Another curious fact. He built is basically “embedded” in the banks of the Rhine River. The Philharmonic concert hall is located under the Heinrich-Böl square where you can access the museum, or take the walk to the waterfront. It turns out that due to flaws in the construction of the roof of the Philharmonic, the footsteps of passers-by cause a lot of noise and annoyance during concerts. It is the reason why, and we had to see it, during performances and rehearsals, security officials almost completely close off the square, allowing only walk along the edges. The annual expense of this operation? It is estimated that around 100,000 euros. However, it is still much cheaper than rebuilding the entire building. Pragmatism above all!

 

5. The Crane Houses “Kranhaus”

Im Zollhafen

Number five, which closes our list of places worth seeing in Cologne, is located in the port district, next to the Rhine River. This entire area, located about a 15-minute walk from the historic center, has a fascinating mix of architecture. The construction of the new river port began during the Napoleonic wars. However, the real flourishing of the site came a few decades later with the development of steamships and their increasing navigation on the Rhine River.

You will be able to appreciate monuments from the industrial era, including the original buildings of the warehouses, customs, port cranes and the old headquarters of the port administration. Now it is a very busy area full of people strolling along the banks of the river. In the summer you can find many restaurants, bars and fast food stalls. What impresses the most are 3 tall apartments erected between the years 2006-2008. They have a height of about 60 meters and imitate port cranes in the form of an inverted letter L. It is an interesting idea to amalgamate the historical part with a project of futuristic architecture. In addition, the following museums can be found in the area:

  • Lindt Chocolate Museum- one of the top museums in Germany, where you can learn all about this delicious product. The history, the cultivation of the plant, types of grains and the production process. The most interesting thing about this place is being able to smell, taste and feel it – a true paradise for “chocoholics”. The entrance costs between 13.5 – 14.5 euros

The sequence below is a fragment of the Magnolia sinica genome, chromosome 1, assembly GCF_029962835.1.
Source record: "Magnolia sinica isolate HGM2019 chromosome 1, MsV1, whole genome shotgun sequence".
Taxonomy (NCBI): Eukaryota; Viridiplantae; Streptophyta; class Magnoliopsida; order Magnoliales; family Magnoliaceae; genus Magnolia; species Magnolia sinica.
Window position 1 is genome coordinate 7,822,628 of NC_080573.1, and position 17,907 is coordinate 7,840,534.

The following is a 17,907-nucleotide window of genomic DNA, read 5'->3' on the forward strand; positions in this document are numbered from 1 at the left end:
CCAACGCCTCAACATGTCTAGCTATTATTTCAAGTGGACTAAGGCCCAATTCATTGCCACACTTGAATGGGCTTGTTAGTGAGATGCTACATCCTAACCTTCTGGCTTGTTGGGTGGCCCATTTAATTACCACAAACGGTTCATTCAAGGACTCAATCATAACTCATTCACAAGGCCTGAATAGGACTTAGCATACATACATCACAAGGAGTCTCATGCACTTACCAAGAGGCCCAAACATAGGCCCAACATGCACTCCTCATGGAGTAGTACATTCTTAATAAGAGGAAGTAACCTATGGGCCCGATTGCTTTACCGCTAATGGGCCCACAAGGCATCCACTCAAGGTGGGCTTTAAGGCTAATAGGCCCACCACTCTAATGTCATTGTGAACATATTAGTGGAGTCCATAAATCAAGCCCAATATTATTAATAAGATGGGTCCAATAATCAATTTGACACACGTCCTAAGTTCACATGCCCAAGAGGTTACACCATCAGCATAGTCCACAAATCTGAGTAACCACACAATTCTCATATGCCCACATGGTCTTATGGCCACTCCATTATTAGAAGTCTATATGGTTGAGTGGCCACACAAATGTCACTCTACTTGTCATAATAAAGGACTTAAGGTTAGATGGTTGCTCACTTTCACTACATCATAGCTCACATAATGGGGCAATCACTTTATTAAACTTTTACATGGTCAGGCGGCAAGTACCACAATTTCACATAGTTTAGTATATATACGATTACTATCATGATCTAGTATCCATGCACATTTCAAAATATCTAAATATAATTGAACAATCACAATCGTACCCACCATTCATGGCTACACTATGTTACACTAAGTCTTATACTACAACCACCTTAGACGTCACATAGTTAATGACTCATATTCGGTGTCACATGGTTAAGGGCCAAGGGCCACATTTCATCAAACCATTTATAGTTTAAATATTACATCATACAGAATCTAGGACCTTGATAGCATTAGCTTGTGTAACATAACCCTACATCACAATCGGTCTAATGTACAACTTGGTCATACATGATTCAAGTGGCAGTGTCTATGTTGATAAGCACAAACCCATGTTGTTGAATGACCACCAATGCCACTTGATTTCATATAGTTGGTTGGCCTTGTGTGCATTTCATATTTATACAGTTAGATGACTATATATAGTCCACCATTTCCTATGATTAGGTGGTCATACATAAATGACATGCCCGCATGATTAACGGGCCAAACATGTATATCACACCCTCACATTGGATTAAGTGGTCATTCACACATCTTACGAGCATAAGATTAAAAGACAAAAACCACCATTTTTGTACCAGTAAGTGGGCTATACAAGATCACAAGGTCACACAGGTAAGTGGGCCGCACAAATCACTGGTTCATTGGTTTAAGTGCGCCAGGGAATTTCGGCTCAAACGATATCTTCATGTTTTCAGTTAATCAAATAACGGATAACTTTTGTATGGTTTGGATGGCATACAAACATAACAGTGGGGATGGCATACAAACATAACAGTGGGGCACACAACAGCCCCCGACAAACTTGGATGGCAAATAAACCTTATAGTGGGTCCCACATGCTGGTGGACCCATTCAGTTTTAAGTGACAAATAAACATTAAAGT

• German Sports and Olympics Museum – a must-see for sports lovers. It is a trip to the past to follow this sociocultural phenomenon with a great focus on the most dramatic moments of the Olympics. Admission is 8 euros. An essential place for sports lovers. It is a trip to the past to follow this socio-cultural phenomenon with a great focus on the most dramatic moments of the Olympics. The ticket is 8 euros.

 

Summary

This ends our list of the top 5 places in Cologne. However, the city has other outstanding monuments. Some, such as the Town Hall, the Church of San Martin or the sites linked to Kolsch beer and the Carnival, we show you during our free tour of the historic center of Cologne. If you want to discover new experiences during your travels, here we tell you the best German festivities. Tell us in the comments how was your visit to this beautiful metropolis of North Rhine-Westphalia? See you in Cologne!

 

 

Our guide is:

Maciej Wronecki

Political scientist and passionate about European history, art and culture, founder of Viadrina Tours.

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We are a team of true enthusiasts about Poland who want to share the unique beauty of this country and its great history. We have more than ten years of experience in receptive tourism and travel planning in Europe.